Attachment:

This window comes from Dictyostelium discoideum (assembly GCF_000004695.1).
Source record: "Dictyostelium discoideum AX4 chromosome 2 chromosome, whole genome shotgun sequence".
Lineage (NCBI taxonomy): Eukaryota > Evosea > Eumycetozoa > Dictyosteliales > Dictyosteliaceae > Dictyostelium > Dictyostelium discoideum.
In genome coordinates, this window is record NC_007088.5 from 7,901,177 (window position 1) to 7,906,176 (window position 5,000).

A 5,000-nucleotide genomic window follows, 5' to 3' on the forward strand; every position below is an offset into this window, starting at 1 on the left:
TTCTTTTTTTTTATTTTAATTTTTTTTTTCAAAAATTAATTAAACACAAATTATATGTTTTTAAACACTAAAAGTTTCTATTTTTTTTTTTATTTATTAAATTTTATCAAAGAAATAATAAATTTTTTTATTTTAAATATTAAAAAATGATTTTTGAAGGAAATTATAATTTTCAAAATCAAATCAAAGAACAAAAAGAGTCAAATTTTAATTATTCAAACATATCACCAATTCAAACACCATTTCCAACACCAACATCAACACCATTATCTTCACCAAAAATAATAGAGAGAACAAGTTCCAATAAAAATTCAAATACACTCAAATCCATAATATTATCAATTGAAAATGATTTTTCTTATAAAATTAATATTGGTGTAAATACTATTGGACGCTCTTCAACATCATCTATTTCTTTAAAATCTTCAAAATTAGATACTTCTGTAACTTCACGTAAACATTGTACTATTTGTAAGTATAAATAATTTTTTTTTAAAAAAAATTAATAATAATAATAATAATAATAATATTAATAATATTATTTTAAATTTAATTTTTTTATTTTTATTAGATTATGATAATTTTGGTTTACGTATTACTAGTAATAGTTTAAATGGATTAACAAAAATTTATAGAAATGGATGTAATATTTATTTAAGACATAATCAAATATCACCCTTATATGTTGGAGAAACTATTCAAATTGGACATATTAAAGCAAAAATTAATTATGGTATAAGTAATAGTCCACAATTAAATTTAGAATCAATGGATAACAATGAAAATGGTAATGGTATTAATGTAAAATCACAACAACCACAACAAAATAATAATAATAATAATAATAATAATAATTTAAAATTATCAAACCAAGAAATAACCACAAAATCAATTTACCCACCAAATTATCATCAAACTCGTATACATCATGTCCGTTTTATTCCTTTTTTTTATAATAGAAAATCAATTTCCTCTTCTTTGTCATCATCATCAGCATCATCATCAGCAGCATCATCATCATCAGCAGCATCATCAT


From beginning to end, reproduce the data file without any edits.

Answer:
This window comes from Dictyostelium discoideum (assembly GCF_000004695.1).
Source record: "Dictyostelium discoideum AX4 chromosome 2 chromosome, whole genome shotgun sequence".
Lineage (NCBI taxonomy): Eukaryota > Evosea > Eumycetozoa > Dictyosteliales > Dictyosteliaceae > Dictyostelium > Dictyostelium discoideum.
In genome coordinates, this window is record NC_007088.5 from 7,901,177 (window position 1) to 7,906,176 (window position 5,000).

A 5,000-nucleotide genomic window follows, 5' to 3' on the forward strand; every position below is an offset into this window, starting at 1 on the left:
TTCTTTTTTTTTATTTTAATTTTTTTTTTCAAAAATTAATTAAACACAAATTATATGTTTTTAAACACTAAAAGTTTCTATTTTTTTTTTTATTTATTAAATTTTATCAAAGAAATAATAAATTTTTTTATTTTAAATATTAAAAAATGATTTTTGAAGGAAATTATAATTTTCAAAATCAAATCAAAGAACAAAAAGAGTCAAATTTTAATTATTCAAACATATCACCAATTCAAACACCATTTCCAACACCAACATCAACACCATTATCTTCACCAAAAATAATAGAGAGAACAAGTTCCAATAAAAATTCAAATACACTCAAATCCATAATATTATCAATTGAAAATGATTTTTCTTATAAAATTAATATTGGTGTAAATACTATTGGACGCTCTTCAACATCATCTATTTCTTTAAAATCTTCAAAATTAGATACTTCTGTAACTTCACGTAAACATTGTACTATTTGTAAGTATAAATAATTTTTTTTTAAAAAAAATTAATAATAATAATAATAATAATAATATTAATAATATTATTTTAAATTTAATTTTTTTATTTTTATTAGATTATGATAATTTTGGTTTACGTATTACTAGTAATAGTTTAAATGGATTAACAAAAATTTATAGAAATGGATGTAATATTTATTTAAGACATAATCAAATATCACCCTTATATGTTGGAGAAACTATTCAAATTGGACATATTAAAGCAAAAATTAATTATGGTATAAGTAATAGTCCACAATTAAATTTAGAATCAATGGATAACAATGAAAATGGTAATGGTATTAATGTAAAATCACAACAACCACAACAAAATAATAATAATAATAATAATAATAATAATTTAAAATTATCAAACCAAGAAATAACCACAAAATCAATTTACCCACCAAATTATCATCAAACTCGTATACATCATGTCCGTTTTATTCCTTTTTTTTATAATAGAAAATCAATTTCCTCTTCTTTGTCATCATCATCAGCATCATCATCAGCAGCATCATCATCATCAGCAGCATCATCAT